3. Cut the cucumber and carrot into very narrow, long pieces, approximately the width of a sheet of nori. Cut narrow strips of avocado lengthwise. It doesn't matter as much how long they are.

4. Place a sheet of nori, shiny side down on a bamboo sushi mat. Spread about 3/4 cup of the rice over the surface of the nori with dampened hands, leaving a 1/2 inch border on the end nearest to you and a 2 inch border on the end farthest away.

5. About 1 1/2 inches from the side closest to you, lay 6 or so strips of vegetables close together. You may use one type of vegetable in each roll or combine two or all three.

6. Lift the side of the mat closest to you and roll it over so that the nori is tightly rolled over the section with the vegetables. Press down a bit to ensure a snug roll. Wet the far end of the nori and continue rolling, making a snugly closed roll. Set aside and repeat with the remaining sheets of nori.

7. A very sharp, serrated knife is a must for cutting the rolls. Keep a glass of water handy for wetting the knife before cutting each roll. Cut each roll into 1/2 to 3/4 inch sections, and arrange them on a large platter as you go, cut side up.

8. Serve with pickled ginger, wasabi and soy sauce.

09 September, 2008

I almost vomited vicariously for him

We were in the car this afternoon, hopelessly lost after taking one wrong exit after another.

Me: Hey B, I'm thirsty. Do you have any water left in your thermos?
S: I do! You want some of mine? I only drank half of it today.
Me: Wait a minute! What were you drinking it out of?
S: My thermos!
Me: You mean the one that's been missing since July?
S: (happily) Oh yeah! It must have been in the bottom of my backpack all along!


07 September, 2008

Last minute roadtrips...

This week we visited an old friend who has recently moved to Nuremberg. The city itself is beautiful and its historical center is amazingly intact. I really enjoyed exploring the cobblestone streets and wandering through the gardens at the castle and fortress that overlook the city.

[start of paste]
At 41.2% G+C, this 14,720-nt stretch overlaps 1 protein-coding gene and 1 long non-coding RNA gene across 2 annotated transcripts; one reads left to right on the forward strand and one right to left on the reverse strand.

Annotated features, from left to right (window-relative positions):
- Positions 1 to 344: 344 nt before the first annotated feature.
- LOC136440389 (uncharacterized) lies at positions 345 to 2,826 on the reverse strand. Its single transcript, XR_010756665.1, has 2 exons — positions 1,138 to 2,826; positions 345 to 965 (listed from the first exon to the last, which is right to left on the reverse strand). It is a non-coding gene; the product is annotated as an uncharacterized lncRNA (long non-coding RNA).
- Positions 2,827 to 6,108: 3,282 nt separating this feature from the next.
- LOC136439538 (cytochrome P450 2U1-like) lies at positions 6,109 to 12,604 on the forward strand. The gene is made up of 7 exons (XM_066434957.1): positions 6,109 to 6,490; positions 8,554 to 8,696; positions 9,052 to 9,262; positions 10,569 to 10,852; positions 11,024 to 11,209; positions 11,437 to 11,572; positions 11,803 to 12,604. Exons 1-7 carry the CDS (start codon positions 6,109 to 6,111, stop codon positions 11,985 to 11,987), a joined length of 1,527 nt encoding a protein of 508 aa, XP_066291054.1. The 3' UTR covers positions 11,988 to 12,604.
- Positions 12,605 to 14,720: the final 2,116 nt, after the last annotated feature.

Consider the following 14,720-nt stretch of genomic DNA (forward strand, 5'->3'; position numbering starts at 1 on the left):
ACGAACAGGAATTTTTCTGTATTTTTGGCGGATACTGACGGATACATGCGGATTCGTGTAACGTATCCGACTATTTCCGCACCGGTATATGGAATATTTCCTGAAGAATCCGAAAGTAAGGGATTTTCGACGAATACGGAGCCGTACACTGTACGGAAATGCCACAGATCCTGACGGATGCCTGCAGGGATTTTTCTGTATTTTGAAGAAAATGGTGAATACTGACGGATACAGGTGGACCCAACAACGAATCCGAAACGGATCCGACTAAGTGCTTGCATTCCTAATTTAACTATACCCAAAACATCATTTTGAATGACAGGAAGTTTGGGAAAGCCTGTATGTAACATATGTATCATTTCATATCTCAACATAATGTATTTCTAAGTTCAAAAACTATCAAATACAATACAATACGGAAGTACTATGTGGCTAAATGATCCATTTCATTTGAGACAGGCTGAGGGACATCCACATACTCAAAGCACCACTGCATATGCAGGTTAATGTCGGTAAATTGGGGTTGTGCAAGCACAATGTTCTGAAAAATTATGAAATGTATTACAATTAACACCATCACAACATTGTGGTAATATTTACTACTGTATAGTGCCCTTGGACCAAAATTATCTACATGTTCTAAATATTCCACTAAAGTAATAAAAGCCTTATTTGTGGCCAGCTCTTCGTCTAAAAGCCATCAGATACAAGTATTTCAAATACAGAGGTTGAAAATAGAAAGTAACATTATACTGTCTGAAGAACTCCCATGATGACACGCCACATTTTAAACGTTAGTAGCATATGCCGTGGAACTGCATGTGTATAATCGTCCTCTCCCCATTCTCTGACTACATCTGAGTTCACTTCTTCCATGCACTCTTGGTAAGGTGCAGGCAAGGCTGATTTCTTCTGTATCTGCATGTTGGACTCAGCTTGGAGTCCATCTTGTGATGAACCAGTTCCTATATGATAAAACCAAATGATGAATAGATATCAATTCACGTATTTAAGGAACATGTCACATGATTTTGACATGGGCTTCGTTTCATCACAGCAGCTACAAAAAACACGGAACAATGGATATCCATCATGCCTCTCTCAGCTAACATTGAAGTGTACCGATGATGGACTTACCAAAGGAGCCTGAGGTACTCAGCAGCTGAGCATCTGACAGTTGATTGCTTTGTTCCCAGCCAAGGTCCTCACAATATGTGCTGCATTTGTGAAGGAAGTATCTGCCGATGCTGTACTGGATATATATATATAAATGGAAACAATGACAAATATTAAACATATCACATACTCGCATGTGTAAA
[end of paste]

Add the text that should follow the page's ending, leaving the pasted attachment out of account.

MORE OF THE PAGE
Nuremberg was once the seat of the Holy Roman Empire, the site of huge Nazi conventions, and is the birthplace of the Lebkuchen. (Note: this list is not necessarily in order of significance! Those of you who have ever tried Lebkuchen will know exactly what I'm talking about!)

Yesterday we wandered around downtown Stuttgart. The Stuttgarter Weindorf is going on right now and we soaked up the atmosphere and more than a little bit of sauerkraut. I discovered a great asian grocery store and bought all sorts of interesting beans and noodles and condiments. And when I got home I made my own vegetarian sushi!!! It was delicious and actually much easier than I'd expected!

Today we were planning to take a road trip, but B has suddenly "remembered" that he was supposed to have done 12 workbook pages over the summer for school, and they're due... TOMORROW! ACK!

*image thanks to Wikipedia

04 September, 2008

Finally: vacation photos!

Blissful dirty dog

Jardin de la Fontaine, Nimes

Pont du Gard

Sanitary Lady Bag, "So that nothing misses its mark" (???)
Four toreadors at the Arena in Nimes
View from La Maison Carrée de Nimes

02 September, 2008

If I could save time in a bottle...

I keep wishing that I could fold this week up carefully in tissue paper and store it until November when I usually start flagging and dreaming about unstructured time. The kids are really ready to get back to school and I'm feeling disorganized and sloppy. Isn't it funny that we accomplish the most when we're crazy busy and have the least amount of time? I don't have all that many pressing issues, but nothing's getting done because I keep getting seduced by "Animal, Vegetable, Miracle" or the patch of sunlight falling just so on my deck chair on the balcony.

Today we're off to Playmobil Funpark and will spend the night at the house of an old friend who lives nearby.

Are you all surviving the first week of school?